Feeling Moody

I’ve had a lot of fun the last few weeks shooting with the 70-200mm lens and the 105mm macro. A lot of pictures failed (that first lens is a beast if I’m shooting handheld in low light or a breeze), but I enjoy playing with light and shadows and I think I got some decent shots.

 

wild pinks (Silene caroliniana ssp. pensylvanica)

 

 

 

 

wild blue phlox (Phlox divaricata)

 

 

 

 

plantain-leaved pussytoes (Antennaria plantaginifolia)

 

 

 

 

early meadow rue (Thalictrum dioicum), staminate flowers

 

 

 

smooth rockcress (Boechera laevigata, formerly Arabis laevigata)

 

 

 

 

early saxifrage (Micranthes virginiensis, formerly Saxifraga virginiensis)

 

 

 

 

azure bluets (Houstonia caerulea)

 

 

 

 

leatherwood (Dirca palustris)

 

 

 

 

lyre-leaved rockcress (Arabidopsis lyrata)

 

 

sessile bellwort (Uvularia sessilifolia)

Rosea

There are a lot of pink wildflowers in the Maryland Piedmont. As with blue and purple, “pink” can vary quite a bit, from almost white to practically red.

Claytonia virginica (spring beauty; Portulacaeae)

One of our earliest ephemerals, blooming as early as late February after a warm winter, and lasting into May. In woodland soils almost everywhere. Usually white with a pink tint.

Mertensia virginica (Virginia bluebells; Boraginaceae)

Virginia bluebell buds start violet and turn pink before opening blue, except when the flowers are pure white or pure pink. I visit this stand every year just to make sure that the flowers really are all pink from start of bloom through senescence. They are.

Cercis canadensis (redbud; Fabaceae)

Around here, this understory tree usually blooms in April, when other trees are just starting to blush green. It’s a beautiful effect, though maybe not as stunning as…

 

Rhododendron periclymenoides (pinxter azalea; Ericaceae)

I don’t know that we have a more stunning native shrub than this. I’ve seen it in rocky, wet areas in Rachel Carson Conservation Park and Sugarloaf Mountain; it blooms in mid spring.

Silene caroliniana ssp. pensylvanica (wild pink; Caryophyllaceae)

Look for the flowers in early April to late May. These low-growing plants are often found in dry, rocky soils in open woodlands. There are several stands near Carderock.

 

Valeriana pauciflora (long-tube valerian, large-flower valerian; Valerianceae)

This delicate plant (S1/endangered) has an explosive inflorescence that usually opens in May. A great photo has always eluded me, despite hours and hours and hours of trying, because the plants bloom in the deep shade of dense woods. Shade is the bane of photographers. Maybe this year.

Hibiscus laevis (halberd-leaved rosemallow; Malvaceae)

Unlike the previous species, this one likes bright, sunny riverbanks. I love how it just glows in the light! Sometimes considered a forb and sometimes as a shrub, it’s a very tall plant with stems that get somewhat woody as the season progresses; but, like a forb, it dies back to the crown in autumn. Watch for it in early to mid summer. S3 in Maryland.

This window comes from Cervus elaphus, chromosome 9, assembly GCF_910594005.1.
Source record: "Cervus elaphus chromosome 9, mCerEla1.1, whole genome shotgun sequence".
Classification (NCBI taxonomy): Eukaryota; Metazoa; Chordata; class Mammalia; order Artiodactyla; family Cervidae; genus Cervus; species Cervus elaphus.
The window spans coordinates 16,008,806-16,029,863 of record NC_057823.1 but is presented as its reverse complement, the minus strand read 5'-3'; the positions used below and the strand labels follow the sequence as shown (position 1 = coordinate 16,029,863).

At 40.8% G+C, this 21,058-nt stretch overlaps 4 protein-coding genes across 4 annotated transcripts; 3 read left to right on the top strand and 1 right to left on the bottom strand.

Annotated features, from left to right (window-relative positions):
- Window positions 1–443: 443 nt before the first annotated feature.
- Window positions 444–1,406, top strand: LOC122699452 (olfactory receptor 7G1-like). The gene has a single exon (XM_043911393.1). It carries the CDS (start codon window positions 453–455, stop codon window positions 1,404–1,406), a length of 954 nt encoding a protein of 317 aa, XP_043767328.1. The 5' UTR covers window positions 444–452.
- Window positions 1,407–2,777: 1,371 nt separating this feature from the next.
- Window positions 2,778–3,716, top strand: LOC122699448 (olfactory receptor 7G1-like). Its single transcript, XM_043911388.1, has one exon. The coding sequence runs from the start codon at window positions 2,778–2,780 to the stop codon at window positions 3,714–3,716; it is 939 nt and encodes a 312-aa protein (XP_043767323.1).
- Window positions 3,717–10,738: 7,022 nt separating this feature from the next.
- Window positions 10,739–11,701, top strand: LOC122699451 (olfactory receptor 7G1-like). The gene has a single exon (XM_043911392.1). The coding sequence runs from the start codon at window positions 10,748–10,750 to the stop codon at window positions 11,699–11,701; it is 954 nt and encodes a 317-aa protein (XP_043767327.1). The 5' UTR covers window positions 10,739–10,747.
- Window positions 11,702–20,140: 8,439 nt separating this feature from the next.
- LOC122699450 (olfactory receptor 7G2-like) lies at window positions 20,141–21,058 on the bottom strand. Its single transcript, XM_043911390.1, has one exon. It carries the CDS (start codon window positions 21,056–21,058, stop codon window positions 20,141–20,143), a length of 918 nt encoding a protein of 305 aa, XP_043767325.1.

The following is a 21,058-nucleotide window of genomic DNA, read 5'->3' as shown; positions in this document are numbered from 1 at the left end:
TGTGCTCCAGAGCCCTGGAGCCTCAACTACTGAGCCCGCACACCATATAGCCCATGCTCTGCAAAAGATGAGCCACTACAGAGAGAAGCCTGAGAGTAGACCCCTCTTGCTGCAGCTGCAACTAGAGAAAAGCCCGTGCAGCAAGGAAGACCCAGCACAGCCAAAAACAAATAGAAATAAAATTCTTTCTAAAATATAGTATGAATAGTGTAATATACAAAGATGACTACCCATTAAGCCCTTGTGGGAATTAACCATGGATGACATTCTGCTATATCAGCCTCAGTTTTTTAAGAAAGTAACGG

Hylodesmum nudiflorum (naked-flower tick trefoil; Fabaceae)

The tick trefoils can be tricky to identify, but this one stands out because the flowers are borne on leafless stems. The genus Desmodium was recently split, with some species placed in a new genus, Hylodesmum. According to the excellent gobotany site, species in the former as sun-loving, and species in the latter are shade-loving.

Desmodium paniculatum (panicled tick-trefoil; Fabaceae)

This one blooms in mid to late summer. It grows in moist to dry soils in sun to part shade, and does well in disturbed areas.

Lespedeza virginica (Fabaceae) Not seen as often as the alien invasive L. sericea, this species grows in dry areas, blooming in mid to late summer.

Asclepias incarnata (swamp milkweed; Apocynaceae)

If you want to spend hours being entertained by bees and butterflies, park yourself in front of a stand of milkweeds. I’ve seen them blooming in wet soils in sunny areas from late June to late August.

Persicaria amphibia (water smartweed; Polygonaceae)

Or, as I prefer to call it, DPP (damn pink persicaria). I’m fairly certain I’ve ID’d it correctly. Sometimes I’m not particularly attracted to a species until I sit and study it awhile and try to get good close-up pictures. So it was with this one. Click on the pic to see it larger. It’s pretty up close!

Sabatia angularis (rosepink; Gentianaceae)

I’ve only seen this plant once, in the shade of a small shrub even though it’s a sun-loving species. Watch for it in dry soils in open places. What a beautiful color.

Pinks and Blues

Up near the Carderock climbing wall there’s a little rocky meadow area that has a delightful variety of wildflowers, usually starting about mid April with wild pinks and azure bluets.

Although the colors range from white through pale pink to bright, dark pink, wild pink (Silene caroliniana ssp. pensylvanica, Caryophyllaceae) is not named for the color, but for the shape of the petals (as if they been cut with pinking shears). Another common name for it is sticky catchfly.

This is a clump-forming semi-evergreen perennial that only grows about a foot tall at the most. It prefers dry to moist well-drained soils in rocky areas, with a bit of shade. It makes a great addition to the rock garden if these conditions are met, but in my garden the rabbits keep sampling it, so I have to use repellent. I don’t think the little beasts favor it, but when competition for food is high, wild pinks are vulnerable.

This subspecies of S. caroliniana is found mostly in the mid-Atlantic states and southern New England, with a few pockets in Ohio, Kentucky, Tennessee, and North Carolina. In Maryland look for it in the ridge and valley, Blue Ridge, and piedmont physiographic provinces, and parts of the coastal plain.

There are two other subspecies of wild pink. S. caroliniana ssp. caroliniana occurs mostly in South Carolina and surrounding areas, while subspecies wherryi is more Midwestern. S. caroliniana (subspecies not specified) is endangered in Florida, threatened in Ohio and Tennessee, and exploitably vulnerable in New York